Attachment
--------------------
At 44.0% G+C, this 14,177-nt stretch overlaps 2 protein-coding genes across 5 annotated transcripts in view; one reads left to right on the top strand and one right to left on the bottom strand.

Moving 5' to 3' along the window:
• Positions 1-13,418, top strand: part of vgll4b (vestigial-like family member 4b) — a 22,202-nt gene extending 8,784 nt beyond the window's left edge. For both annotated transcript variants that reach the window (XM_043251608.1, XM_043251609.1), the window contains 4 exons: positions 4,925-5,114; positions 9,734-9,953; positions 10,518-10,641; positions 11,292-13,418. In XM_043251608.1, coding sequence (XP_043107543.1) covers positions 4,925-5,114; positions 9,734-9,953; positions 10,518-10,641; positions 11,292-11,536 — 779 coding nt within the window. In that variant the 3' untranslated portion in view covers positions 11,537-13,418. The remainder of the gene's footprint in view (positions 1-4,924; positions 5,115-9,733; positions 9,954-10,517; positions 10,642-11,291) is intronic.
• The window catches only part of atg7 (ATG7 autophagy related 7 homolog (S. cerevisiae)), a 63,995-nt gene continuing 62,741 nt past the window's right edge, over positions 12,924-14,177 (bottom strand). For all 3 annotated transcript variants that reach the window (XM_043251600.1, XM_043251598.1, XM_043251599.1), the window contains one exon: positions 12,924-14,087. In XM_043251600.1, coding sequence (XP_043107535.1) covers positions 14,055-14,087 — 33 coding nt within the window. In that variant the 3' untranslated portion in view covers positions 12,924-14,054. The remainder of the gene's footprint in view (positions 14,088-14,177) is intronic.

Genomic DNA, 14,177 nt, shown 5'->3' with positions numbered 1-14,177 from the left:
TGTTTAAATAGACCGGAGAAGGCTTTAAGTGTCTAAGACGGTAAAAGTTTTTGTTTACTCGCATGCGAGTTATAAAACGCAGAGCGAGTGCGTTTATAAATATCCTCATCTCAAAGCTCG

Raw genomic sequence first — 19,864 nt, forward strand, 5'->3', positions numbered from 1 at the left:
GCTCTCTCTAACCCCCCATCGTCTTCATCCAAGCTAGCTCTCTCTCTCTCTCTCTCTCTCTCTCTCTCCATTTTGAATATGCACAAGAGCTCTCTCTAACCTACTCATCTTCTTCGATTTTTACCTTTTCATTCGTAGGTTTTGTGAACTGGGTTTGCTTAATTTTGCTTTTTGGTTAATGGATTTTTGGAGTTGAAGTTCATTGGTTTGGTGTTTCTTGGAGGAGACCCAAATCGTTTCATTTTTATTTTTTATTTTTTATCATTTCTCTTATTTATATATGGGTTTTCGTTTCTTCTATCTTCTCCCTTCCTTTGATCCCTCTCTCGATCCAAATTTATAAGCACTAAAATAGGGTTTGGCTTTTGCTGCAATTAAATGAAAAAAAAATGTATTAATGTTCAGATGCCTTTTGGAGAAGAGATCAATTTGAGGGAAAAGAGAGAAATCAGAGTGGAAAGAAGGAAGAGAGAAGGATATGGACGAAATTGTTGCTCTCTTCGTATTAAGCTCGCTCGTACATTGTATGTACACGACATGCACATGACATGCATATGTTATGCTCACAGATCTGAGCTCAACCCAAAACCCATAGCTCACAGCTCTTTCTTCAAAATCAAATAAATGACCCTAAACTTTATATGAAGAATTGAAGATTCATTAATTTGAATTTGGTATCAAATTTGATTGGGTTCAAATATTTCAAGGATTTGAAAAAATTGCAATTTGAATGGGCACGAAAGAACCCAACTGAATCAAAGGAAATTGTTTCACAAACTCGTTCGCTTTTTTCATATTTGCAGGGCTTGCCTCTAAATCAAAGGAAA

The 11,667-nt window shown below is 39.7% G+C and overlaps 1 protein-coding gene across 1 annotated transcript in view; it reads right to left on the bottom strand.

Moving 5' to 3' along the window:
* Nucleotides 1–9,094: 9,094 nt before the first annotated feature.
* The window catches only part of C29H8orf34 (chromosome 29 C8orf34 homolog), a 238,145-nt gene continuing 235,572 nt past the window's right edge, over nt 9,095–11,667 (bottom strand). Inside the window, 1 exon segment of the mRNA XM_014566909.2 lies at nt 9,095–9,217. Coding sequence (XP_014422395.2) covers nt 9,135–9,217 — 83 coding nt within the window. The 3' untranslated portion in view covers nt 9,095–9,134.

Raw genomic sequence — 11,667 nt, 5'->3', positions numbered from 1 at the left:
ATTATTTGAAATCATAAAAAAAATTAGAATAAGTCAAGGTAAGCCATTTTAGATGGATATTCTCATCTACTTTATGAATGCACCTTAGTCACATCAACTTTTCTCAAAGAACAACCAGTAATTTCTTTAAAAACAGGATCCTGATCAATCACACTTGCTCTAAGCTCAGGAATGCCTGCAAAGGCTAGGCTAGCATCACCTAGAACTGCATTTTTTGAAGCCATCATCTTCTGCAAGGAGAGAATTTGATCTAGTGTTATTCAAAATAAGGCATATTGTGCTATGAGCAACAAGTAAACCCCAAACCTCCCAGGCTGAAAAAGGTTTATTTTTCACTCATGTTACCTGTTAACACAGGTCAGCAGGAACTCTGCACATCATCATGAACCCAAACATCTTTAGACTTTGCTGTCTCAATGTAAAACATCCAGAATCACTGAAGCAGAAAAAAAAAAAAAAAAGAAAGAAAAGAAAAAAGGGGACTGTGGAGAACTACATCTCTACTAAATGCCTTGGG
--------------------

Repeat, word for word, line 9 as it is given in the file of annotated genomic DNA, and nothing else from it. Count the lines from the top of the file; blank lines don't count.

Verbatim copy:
The 11,667-nt window shown below is 39.7% G+C and overlaps 1 protein-coding gene across 1 annotated transcript in view; it reads right to left on the bottom strand.